...Body returns home next week
THE BODY of late Trinidad and Tobago footballer Akeem Adams is expected to be flown back home next week, and his funeral likely to take place within two weeks.
Adams died on Monday, two days after suffering a massive stroke while in a heart clinic in Budapest, Hungary where he was based. Adams initially suffered a heart attack on September 25, and was fighting to recover for the past three months, prior to the stroke.
“The club (Ferencvárosi TC) is handling all the financial arrangements for his body to be flown back home,” Adams’ local agent Dion Sosa confirmed yesterday.
Sosa said there was some delay because everything in Hungary, where Adams was based, is shut down as the New Year approaches. Until then, Adams’ mother Ancilla Adams is arranging the paperwork to have his body moved from the hospital to the morgue. When Ancilla arrives in T&T, Adams’ family is expected to hold a media conference to announce firm plans for the funeral.
“If everything is done by Monday, then the body should be back home by Wednesday, Thursday,” Sosa said. “The funeral should be the following week, after we have had time to have a wake and so on.”
Meanwhile, the football fraternity continues to express condolences on Adams’ passing. Among them, Trinidad and Tobago senior national goalkeeper Jan Michael Williams, and the Veteran Footballers Foundation of Trinidad and Tobago (VFFOTT).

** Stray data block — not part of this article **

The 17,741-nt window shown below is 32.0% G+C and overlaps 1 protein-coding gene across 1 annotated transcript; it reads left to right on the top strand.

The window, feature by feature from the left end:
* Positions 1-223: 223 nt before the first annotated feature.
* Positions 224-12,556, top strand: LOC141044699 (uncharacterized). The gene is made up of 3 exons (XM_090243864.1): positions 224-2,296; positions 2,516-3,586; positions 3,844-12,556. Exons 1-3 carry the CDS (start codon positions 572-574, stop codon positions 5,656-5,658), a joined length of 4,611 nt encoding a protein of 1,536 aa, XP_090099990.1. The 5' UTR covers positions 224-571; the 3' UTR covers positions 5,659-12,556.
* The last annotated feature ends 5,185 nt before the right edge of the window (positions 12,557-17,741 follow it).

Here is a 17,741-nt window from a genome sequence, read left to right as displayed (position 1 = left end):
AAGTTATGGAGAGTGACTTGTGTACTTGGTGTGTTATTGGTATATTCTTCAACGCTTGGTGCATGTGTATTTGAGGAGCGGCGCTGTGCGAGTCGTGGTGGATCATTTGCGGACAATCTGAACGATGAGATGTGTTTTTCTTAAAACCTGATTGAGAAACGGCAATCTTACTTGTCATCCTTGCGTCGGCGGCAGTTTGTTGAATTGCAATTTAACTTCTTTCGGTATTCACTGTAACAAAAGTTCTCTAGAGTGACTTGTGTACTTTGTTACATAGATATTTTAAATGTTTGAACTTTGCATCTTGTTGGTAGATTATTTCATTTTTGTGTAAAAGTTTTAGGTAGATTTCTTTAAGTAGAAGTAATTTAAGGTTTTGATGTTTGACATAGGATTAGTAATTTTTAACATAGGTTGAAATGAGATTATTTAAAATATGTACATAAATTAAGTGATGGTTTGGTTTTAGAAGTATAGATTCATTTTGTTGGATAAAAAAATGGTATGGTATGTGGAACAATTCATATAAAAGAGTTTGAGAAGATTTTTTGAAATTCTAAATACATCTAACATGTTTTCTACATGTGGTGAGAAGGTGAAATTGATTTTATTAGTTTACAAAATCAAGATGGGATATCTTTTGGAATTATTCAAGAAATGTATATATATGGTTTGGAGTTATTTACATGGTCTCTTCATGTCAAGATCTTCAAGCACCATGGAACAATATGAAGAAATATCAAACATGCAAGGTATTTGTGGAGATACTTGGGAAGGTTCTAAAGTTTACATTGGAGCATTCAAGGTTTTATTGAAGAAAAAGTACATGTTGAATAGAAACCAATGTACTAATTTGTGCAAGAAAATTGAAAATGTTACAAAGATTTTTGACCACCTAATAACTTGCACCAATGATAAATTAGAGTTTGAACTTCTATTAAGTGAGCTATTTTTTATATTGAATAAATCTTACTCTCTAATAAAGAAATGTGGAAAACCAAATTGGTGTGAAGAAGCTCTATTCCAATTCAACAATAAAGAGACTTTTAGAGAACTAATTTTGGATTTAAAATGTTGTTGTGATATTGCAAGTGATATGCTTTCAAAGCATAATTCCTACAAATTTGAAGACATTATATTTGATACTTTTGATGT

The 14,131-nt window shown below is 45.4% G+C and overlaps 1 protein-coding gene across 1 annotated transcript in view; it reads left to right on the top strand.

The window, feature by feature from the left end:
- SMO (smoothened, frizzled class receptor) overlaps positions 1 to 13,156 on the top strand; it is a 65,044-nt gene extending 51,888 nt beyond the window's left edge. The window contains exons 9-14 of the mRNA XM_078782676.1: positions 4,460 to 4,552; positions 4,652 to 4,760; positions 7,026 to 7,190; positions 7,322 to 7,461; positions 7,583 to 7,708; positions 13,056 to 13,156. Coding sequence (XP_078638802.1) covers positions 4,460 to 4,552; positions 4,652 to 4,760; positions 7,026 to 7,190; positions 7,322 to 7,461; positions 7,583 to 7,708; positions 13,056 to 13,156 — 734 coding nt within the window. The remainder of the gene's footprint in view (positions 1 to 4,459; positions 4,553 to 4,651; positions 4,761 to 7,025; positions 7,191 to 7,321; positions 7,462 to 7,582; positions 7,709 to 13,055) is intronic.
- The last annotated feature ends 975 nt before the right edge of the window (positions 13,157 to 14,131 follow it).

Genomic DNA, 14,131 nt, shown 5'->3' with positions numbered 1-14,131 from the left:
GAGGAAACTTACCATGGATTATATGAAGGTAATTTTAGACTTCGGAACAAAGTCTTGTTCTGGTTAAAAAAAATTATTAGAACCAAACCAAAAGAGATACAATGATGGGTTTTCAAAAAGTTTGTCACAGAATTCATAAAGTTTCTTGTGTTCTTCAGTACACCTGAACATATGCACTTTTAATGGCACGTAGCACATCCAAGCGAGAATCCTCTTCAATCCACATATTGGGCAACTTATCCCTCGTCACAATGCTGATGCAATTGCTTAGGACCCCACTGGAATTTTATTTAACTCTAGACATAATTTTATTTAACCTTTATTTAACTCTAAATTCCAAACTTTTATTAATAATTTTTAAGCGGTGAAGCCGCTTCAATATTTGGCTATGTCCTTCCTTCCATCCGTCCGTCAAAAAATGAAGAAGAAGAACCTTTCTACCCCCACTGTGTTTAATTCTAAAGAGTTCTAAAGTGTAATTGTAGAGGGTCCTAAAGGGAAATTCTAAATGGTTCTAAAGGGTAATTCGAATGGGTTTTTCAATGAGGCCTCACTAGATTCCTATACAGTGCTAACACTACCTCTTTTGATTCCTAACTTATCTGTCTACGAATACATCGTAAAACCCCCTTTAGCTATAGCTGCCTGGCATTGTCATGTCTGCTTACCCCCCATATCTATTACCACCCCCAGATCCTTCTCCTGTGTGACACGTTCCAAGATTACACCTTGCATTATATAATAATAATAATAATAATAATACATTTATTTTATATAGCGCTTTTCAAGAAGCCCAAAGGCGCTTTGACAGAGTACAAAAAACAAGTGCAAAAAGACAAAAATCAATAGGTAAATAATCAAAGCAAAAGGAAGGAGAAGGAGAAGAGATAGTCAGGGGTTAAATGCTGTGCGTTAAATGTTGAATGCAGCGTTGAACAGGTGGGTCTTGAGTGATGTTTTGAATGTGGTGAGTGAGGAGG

Williams, the starting goalkeeper on the Trinidad and Tobago senior team, had a long association with Adams, having played alongside him for both local pro club W Connection and the senior national team, where both players were members of the failed Brazil 2014 World Cup campaign. Both last played together in 2011 against Finland.
“He was a nice, nice person,” Williams said. “He could make you laugh. He was a real humble person...never cocky.”
Williams said that Adams initial heart-attack on September 25 has been a great shocker to him, since they had been through thorough medical scrutiny and with no indication that Adams was sick in any way. Williams was understandably sad about Akeem’s death, but philosophical.
“I do not like to see people suffer,” Williams said. He added that perhaps Akeem’s death must be accepted as God’s will. The local veteran football association, through its PRO Gwenwyn Cust, also expressed condolences at Adams’ passing.
“Akeem displayed great courage and optimism in the face of severe adversity and will long be remembered for these characteristics. We salute a brave and courageous young man with the “Heart Of A Warrior,” the veteran footballers said.
“The TTFA (Trinidad and Tobago Football Association) must make every effort to support the family in their time of grief and mourning. We at VFFOTT pray for comfort and strength in the family’s time of need.”